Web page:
A property investor's reading of the 2016 Budget Proposals

Sri Lankan property-related law and tax regulation has been back and forth over the last 20 years; especially with regard to the investments of non-Sri Lankans.

There’s a general sense, though, that the current Government is friendlier to foreign investment and involvement than the last, both in property and in the Sri Lankan economy more widely. 

The 2016 budget proposals tend to back that view. Below are our notes on key points – ten of them. As ever, some caution’s needed when considering if and when these proposals will reach enactment.

  1. Share transaction levy to be removed

This, indeed, is now in place. For those that have bought, or are considering buying property under a company structure the reduction of costs at point of sale is a significant plus.

  1. Tourism Development Levy will be removed

Not a dramatic shift – the levy was 1% on turnover for businesses licensed under the Tourist Development Act (not obligatory). Does show positive intentions of Government with regard to the tourist sector.

  1. Land (Restriction on Alienation) Act amendments
    1. Restriction on transfer to be removed for identified investments
    2. Tax on leasing of lands to be removed

These are probably the key points. Removal of the 15% tax payable upfront on the value of a lease is clearly positive for those considering that buying option.

There’s limited clarity with regard to which investments would qualify for exemption on ownership restrictions but again there’s indication of a warming attitude towards foreign property ownership.

  1. Mansion tax on condominium units to be removed

There’s been a series of U-turns and amends from the government following the introduction of the Mansion tax in early 2015. It’s no doubt a punitive tax but subsequent restriction to properties valued over LKR 150 million, or over 10,000 square feet and the exemption of properties built before the year 2000 will limit the number effected.

Those buying old properties and renovating/expanding will rightly question the detail around that last exemption.

  1. New residence visa structure for foreigners to encourage foreign investment
    1. USD 250,000 for 3 years
    2. USD 5 million for permanent residence

My word! Our initial reading of this saw the figures in Rupees. We applaud the sentiment but shan’t be scrambling to pay the $5 million fee.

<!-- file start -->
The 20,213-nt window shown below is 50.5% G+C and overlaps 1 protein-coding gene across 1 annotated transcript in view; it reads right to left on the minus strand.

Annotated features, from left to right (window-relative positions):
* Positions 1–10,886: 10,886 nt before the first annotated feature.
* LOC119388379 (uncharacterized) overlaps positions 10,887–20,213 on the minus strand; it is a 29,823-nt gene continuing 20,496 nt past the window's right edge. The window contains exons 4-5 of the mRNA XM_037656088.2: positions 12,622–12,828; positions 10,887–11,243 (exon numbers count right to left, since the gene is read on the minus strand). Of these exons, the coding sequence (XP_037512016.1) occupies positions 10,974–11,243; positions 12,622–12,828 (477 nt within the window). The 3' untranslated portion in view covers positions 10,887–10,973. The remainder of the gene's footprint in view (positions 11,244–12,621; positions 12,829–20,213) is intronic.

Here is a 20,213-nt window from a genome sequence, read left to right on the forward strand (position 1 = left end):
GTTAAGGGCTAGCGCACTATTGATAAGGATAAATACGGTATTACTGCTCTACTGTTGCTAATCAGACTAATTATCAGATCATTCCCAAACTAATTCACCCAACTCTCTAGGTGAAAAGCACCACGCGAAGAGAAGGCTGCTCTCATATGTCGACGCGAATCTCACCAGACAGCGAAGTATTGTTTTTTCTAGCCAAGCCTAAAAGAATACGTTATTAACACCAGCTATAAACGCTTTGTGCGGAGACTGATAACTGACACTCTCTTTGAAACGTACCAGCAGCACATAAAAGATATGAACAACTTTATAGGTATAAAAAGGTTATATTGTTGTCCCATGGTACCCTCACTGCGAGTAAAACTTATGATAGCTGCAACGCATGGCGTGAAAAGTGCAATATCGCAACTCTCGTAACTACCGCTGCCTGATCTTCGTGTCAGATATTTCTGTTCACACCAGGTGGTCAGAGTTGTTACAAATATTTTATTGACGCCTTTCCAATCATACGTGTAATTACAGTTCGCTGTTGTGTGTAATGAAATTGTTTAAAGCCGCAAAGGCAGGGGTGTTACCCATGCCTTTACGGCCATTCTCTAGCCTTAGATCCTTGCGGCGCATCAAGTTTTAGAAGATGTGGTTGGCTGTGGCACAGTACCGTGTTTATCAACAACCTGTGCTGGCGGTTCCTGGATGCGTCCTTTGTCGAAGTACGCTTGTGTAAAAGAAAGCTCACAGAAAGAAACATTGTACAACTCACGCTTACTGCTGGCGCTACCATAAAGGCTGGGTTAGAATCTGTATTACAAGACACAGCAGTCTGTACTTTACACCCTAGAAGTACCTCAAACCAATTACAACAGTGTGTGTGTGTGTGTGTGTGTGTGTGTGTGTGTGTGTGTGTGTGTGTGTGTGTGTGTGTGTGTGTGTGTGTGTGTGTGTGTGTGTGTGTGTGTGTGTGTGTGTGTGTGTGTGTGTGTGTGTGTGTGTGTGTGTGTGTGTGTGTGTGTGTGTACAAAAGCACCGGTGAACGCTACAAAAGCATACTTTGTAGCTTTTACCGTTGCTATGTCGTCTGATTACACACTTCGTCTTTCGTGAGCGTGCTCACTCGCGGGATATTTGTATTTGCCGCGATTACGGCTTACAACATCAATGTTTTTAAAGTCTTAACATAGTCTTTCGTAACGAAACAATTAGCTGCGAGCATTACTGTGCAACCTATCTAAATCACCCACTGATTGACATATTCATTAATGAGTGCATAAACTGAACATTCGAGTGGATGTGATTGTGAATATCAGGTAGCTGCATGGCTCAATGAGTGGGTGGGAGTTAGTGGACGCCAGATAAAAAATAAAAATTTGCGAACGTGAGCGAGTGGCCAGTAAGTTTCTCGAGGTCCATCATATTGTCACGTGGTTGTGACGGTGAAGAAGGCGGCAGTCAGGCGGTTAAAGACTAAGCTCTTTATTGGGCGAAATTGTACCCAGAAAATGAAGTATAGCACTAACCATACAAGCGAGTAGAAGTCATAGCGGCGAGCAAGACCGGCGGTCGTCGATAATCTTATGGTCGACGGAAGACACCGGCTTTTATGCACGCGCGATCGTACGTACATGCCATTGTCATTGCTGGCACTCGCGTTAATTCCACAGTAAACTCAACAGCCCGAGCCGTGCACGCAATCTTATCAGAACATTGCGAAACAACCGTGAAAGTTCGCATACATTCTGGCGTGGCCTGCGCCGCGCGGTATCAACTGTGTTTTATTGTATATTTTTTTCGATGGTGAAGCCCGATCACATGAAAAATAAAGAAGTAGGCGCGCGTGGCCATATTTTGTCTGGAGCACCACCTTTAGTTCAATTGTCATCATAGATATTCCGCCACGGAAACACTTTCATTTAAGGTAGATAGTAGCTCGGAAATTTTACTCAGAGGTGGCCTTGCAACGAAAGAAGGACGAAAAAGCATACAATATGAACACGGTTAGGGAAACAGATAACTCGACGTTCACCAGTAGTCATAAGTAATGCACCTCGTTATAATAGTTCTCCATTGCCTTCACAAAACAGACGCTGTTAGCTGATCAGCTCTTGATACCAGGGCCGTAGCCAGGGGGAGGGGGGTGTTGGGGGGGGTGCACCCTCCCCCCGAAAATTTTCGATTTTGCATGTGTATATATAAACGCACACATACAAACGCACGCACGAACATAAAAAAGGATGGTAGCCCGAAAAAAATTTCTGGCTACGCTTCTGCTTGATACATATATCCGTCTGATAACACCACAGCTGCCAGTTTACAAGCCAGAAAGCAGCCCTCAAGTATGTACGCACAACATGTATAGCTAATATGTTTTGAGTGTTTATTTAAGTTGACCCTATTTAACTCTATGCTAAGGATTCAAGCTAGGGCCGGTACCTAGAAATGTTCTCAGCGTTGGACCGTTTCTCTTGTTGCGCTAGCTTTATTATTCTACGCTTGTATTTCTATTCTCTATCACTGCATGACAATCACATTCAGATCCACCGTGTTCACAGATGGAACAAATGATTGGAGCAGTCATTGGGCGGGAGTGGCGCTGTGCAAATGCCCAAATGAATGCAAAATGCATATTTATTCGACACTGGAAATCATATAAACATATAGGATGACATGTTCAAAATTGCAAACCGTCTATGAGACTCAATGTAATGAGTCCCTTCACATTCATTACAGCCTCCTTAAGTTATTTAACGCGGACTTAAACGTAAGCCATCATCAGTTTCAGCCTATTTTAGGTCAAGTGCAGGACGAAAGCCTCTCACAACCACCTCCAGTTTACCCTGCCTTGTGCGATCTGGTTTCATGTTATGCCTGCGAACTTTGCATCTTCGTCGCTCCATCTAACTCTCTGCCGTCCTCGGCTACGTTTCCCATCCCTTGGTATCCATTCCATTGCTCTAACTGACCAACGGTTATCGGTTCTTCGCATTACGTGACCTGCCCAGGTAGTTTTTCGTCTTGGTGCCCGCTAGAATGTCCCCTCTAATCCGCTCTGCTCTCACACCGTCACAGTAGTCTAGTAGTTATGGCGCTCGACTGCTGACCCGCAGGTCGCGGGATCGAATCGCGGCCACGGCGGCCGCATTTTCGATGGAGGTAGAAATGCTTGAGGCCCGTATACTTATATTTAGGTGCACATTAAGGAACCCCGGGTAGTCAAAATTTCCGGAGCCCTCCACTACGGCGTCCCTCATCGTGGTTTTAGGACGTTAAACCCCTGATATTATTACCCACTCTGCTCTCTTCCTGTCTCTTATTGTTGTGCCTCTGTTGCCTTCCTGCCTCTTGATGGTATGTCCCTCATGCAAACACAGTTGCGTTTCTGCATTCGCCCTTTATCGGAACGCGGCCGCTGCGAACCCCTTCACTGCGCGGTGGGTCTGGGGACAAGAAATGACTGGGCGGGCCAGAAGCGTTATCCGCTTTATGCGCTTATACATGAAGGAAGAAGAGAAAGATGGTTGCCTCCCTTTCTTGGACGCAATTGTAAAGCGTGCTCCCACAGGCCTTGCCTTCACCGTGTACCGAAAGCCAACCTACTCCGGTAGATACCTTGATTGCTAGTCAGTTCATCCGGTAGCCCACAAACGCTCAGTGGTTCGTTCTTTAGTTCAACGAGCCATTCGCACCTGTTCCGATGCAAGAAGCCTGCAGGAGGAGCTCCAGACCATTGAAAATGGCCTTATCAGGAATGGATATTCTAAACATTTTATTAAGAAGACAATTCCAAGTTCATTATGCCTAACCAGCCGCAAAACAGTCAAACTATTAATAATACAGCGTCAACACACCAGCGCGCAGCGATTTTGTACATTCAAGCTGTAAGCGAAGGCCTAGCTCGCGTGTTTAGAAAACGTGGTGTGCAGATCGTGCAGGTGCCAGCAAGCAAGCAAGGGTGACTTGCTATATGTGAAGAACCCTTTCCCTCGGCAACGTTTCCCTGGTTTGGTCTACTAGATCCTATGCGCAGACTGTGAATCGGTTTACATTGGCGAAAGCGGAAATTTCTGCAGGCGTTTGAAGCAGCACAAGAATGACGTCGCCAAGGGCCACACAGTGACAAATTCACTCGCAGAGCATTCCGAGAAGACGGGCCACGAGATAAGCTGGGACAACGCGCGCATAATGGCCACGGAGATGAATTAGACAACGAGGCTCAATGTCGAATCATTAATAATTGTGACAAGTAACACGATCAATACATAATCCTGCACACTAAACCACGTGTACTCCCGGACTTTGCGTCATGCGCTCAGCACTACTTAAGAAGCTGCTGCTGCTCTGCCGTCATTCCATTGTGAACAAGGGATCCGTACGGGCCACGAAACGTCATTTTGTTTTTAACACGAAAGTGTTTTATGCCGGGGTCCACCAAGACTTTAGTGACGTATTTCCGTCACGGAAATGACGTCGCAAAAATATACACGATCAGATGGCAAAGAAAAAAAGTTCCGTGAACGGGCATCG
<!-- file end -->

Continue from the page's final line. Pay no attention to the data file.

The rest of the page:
(Some have read those figures to relate to total investment sum, a different thing altogether. Here’s the wording from the Budget: “To encourage foreign investment, I propose to introduce a fee of USD 250,000 for residence visa for a three year period and USD 5 million for a permanent residence visa for foreigners, with the approval of the Cabinet of Ministers.”)

  1. Companies registered with the Registrar of Companies to pay an annual Private Companies License fee of LKR 60,000

Those considering buying through a company structure, for whatever reason, do need to consider the costs of doing so. This license fee will add to a number of charges which can escalate quickly if not managed efficiently.

  1. Revision of corporate income tax structure to two tiers – 15% and 30%

Those investing to generate ongoing revenue will welcome a significantly reduced corporation tax rate of 15%. The standard corporate tax rate currently is 28%.

  1. Government lands and tax concessions – 50% reduction for 5 years – for qualifying investments in ‘lagging regions’

Once again showing a willingness to back those prepared to invest and develop property. The minimum investment of USD 10 million, though, will make it an incentive for a select few.

  1. Engagement of international agencies to provide insurance for foreign investments made in Sri Lanka

This sounds the dream ticket for, what would no doubt have to be, considerable foreign investment. We’d be mightily surprised to see it in action in any meaningful way, though.

  1. Removal of the Securities Investment Account (SIA) and allowance for foreign investment to be channeled through any bank account.

The SIA has, to date, offered the security for foreign investors of knowing money brought in will be allowed back out. We’ve not, in fact, found its use too onerous. Of course, use of any bank account is simpler. The budget proposals aren’t explicit in confirming the rights attached to an SIA will be extended to any other bank account used – for now, one would have to assume so.